The goal here is to assist students to become steeped in ethical contemplation and to participate more knowingly in the questions of social life with an interpretation of the ways we are all implicated in the material conditions that shape what we know and how we claim to know. (p. 34)
Though I admit, this process won’t be easy and won’t simply happen overnight, it can happen if we make attempts to bridge the gap between curriculum and teaching practice by creating more meaningful learning experiences for students to inquire, critique, challenge and create in our classrooms.
Waishing M. Lam
University of Alberta • Edmonton, AB, Canada
Bachelor of Education in Secondary Education with a major in Social Studies | Minor in Career & Technology Studies (CTS): Business, Administration Finance | Junior
Waishing Lam is a third year undergraduate studying at the University of Alberta studying towards a Bachelor of Education in Secondary Education with a major in Social Studies, and a minor in Career & Technology Studies (CTS): Business, Administration Finance. Waishing finds passion in both education and business, but felt that becoming an educator first above all, is a great way to make a difference in the lives of others. Waishing first started to become interested in business in 2009 through Junior Achievement as a student in the well known “JA Company Program” for four years. Through his four years as a student participant in JA, Waishing has won numerous awards and earned a certification. In 2009, he completed the Dale Carnegie Generation Next Course that teaches effective communications, public speaking and human relations, and in 2012, he was named Company Program President of the Year, a Next Generation Leaders Forum Delegate, and his student company was named Teamwork Company of the Year.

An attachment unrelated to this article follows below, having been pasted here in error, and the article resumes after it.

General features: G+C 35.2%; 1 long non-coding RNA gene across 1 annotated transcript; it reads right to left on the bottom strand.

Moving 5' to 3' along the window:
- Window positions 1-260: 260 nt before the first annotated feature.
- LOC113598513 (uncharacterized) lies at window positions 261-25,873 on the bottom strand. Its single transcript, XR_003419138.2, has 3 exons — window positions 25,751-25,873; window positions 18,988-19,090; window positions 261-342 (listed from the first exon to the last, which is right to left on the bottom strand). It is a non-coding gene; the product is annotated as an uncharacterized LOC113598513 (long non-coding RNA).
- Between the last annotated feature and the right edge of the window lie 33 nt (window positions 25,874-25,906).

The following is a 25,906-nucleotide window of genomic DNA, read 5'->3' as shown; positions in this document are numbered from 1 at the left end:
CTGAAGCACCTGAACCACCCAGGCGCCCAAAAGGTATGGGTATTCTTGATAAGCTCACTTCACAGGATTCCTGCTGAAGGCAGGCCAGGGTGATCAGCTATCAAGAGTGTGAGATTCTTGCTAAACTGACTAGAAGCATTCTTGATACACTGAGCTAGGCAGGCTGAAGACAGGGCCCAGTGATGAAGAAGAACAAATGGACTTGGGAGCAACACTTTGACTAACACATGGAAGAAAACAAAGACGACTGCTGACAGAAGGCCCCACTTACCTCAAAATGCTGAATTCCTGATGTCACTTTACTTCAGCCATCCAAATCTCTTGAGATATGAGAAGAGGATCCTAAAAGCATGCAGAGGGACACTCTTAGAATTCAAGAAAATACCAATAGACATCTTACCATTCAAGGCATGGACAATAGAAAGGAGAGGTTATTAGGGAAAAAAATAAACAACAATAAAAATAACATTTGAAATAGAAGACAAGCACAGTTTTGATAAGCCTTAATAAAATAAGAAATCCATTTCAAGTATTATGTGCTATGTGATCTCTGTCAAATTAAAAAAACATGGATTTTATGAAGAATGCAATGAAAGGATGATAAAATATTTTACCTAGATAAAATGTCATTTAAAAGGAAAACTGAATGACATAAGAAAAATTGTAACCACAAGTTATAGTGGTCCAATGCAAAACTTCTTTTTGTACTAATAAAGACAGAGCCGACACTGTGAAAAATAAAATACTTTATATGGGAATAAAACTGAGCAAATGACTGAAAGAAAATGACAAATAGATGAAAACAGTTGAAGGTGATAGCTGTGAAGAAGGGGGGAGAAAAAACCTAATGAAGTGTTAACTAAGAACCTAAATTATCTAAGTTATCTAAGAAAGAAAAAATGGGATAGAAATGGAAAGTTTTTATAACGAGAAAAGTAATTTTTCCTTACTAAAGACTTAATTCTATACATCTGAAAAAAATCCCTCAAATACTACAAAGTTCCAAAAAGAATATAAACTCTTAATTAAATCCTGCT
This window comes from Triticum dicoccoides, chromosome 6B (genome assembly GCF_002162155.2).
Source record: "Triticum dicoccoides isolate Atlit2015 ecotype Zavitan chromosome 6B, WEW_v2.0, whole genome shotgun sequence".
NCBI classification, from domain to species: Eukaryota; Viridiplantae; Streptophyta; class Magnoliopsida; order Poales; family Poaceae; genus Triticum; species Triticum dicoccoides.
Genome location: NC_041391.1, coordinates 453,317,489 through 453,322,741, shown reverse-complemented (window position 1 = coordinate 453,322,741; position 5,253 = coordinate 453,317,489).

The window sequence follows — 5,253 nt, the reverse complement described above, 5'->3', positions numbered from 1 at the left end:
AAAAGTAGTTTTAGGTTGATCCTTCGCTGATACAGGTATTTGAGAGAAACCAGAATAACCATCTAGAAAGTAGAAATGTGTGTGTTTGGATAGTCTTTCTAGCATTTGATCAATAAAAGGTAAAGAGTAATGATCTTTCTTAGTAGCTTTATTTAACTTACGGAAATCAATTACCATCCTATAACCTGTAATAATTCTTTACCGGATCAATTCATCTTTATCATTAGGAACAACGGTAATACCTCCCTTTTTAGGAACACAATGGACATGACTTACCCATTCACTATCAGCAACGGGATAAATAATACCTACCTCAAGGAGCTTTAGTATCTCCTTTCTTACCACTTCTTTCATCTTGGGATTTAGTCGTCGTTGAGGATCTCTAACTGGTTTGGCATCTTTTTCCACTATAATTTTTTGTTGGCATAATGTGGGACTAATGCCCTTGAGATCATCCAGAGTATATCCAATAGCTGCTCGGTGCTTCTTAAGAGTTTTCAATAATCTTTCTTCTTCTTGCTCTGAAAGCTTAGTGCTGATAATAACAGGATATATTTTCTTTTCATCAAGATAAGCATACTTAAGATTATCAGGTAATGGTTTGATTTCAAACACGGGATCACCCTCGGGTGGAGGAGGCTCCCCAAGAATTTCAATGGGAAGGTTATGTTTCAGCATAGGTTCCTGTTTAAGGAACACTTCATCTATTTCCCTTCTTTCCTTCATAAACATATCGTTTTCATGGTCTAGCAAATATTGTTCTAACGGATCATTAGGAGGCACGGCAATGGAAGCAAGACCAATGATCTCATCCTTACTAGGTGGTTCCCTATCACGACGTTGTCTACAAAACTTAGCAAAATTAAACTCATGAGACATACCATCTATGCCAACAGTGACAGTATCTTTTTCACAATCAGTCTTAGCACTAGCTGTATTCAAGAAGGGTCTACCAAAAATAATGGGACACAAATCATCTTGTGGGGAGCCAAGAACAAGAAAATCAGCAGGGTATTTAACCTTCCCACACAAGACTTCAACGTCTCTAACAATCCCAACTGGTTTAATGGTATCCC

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den Heyer, K. (2009). Implicated and called upon: Challenging an educated position of self, others, knowledge and knowing as things to acquire. Critical Literacy: Theories and Practices, 3(1), 26-35.